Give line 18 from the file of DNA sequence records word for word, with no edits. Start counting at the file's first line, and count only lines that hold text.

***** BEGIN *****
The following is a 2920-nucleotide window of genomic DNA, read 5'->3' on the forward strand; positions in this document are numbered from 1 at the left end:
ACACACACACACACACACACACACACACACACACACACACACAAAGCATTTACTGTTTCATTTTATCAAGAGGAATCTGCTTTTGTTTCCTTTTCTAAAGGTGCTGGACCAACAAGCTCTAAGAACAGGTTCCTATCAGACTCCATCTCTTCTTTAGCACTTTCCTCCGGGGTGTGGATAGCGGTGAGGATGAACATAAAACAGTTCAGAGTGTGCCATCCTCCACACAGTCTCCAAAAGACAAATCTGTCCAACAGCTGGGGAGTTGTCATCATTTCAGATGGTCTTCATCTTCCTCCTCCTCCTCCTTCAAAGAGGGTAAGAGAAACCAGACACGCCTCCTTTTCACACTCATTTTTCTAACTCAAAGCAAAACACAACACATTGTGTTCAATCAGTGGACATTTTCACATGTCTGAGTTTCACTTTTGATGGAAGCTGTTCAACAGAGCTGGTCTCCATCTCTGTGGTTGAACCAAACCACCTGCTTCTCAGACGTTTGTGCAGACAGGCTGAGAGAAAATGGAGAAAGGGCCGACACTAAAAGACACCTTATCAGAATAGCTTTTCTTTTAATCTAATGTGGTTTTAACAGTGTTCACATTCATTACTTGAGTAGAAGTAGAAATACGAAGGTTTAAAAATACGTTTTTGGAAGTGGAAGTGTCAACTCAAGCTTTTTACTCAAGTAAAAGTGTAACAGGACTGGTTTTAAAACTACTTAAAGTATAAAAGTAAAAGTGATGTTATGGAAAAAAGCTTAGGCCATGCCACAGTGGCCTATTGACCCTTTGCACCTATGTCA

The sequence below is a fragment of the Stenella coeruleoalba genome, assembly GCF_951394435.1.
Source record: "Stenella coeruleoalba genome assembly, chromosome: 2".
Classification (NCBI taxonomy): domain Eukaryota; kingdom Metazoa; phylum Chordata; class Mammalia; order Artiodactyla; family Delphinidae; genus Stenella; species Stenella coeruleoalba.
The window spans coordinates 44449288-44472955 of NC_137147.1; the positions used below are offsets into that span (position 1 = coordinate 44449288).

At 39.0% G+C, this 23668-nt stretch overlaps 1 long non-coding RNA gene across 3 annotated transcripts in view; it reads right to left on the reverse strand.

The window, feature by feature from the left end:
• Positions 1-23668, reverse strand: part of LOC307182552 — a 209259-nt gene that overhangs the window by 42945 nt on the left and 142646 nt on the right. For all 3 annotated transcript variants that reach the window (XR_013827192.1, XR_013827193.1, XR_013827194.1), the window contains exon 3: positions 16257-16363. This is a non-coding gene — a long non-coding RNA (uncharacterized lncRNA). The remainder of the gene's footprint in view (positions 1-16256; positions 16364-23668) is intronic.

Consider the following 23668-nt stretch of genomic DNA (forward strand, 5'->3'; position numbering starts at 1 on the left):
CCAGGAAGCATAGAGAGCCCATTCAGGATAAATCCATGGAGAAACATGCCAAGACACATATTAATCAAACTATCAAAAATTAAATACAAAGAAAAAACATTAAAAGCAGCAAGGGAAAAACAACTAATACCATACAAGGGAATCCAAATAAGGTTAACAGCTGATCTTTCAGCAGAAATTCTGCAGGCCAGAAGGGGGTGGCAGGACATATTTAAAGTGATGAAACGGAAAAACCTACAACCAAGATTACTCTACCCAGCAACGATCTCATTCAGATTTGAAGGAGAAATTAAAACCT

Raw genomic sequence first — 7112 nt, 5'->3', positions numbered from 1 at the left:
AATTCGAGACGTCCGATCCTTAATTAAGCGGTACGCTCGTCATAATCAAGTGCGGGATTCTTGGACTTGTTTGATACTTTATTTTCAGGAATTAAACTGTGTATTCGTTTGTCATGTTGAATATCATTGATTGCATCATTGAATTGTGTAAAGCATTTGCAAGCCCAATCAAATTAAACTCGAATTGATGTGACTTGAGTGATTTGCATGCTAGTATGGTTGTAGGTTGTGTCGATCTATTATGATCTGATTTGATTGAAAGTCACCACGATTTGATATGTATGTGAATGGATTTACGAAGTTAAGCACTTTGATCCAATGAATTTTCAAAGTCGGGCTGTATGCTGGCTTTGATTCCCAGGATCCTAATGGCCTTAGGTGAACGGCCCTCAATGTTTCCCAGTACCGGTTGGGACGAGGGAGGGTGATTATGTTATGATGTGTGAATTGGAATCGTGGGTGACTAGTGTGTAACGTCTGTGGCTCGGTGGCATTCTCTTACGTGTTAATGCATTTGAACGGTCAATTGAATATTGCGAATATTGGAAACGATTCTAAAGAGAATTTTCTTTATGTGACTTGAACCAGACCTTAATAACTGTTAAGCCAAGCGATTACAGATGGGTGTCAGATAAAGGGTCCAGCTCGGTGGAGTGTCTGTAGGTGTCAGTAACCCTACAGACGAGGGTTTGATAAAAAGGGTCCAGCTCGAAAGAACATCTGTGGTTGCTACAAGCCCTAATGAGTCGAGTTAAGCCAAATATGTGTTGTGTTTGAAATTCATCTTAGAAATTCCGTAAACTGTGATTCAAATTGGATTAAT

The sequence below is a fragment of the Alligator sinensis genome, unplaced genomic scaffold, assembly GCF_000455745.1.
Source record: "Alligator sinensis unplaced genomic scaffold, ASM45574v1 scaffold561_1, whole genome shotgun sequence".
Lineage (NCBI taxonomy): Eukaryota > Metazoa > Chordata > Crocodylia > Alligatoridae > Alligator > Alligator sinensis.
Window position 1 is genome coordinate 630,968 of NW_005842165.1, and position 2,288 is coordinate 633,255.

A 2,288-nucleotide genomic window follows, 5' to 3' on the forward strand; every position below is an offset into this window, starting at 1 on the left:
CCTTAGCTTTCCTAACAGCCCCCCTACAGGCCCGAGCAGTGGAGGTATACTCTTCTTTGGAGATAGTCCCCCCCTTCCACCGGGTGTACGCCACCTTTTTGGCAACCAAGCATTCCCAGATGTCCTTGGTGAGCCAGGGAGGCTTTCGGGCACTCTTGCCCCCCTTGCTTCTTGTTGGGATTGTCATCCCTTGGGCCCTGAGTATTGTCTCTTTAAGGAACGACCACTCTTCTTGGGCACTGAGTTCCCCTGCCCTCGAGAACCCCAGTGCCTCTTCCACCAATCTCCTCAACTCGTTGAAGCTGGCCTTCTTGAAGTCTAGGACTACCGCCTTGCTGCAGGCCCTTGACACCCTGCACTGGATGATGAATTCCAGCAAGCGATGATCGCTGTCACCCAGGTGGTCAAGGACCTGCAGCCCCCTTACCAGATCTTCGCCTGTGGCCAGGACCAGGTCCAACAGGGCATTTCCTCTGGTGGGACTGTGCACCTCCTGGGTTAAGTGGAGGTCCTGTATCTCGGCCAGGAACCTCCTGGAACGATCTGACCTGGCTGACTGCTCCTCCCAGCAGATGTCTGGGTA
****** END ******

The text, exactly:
A 2,288-nucleotide genomic window follows, 5' to 3' on the forward strand; every position below is an offset into this window, starting at 1 on the left: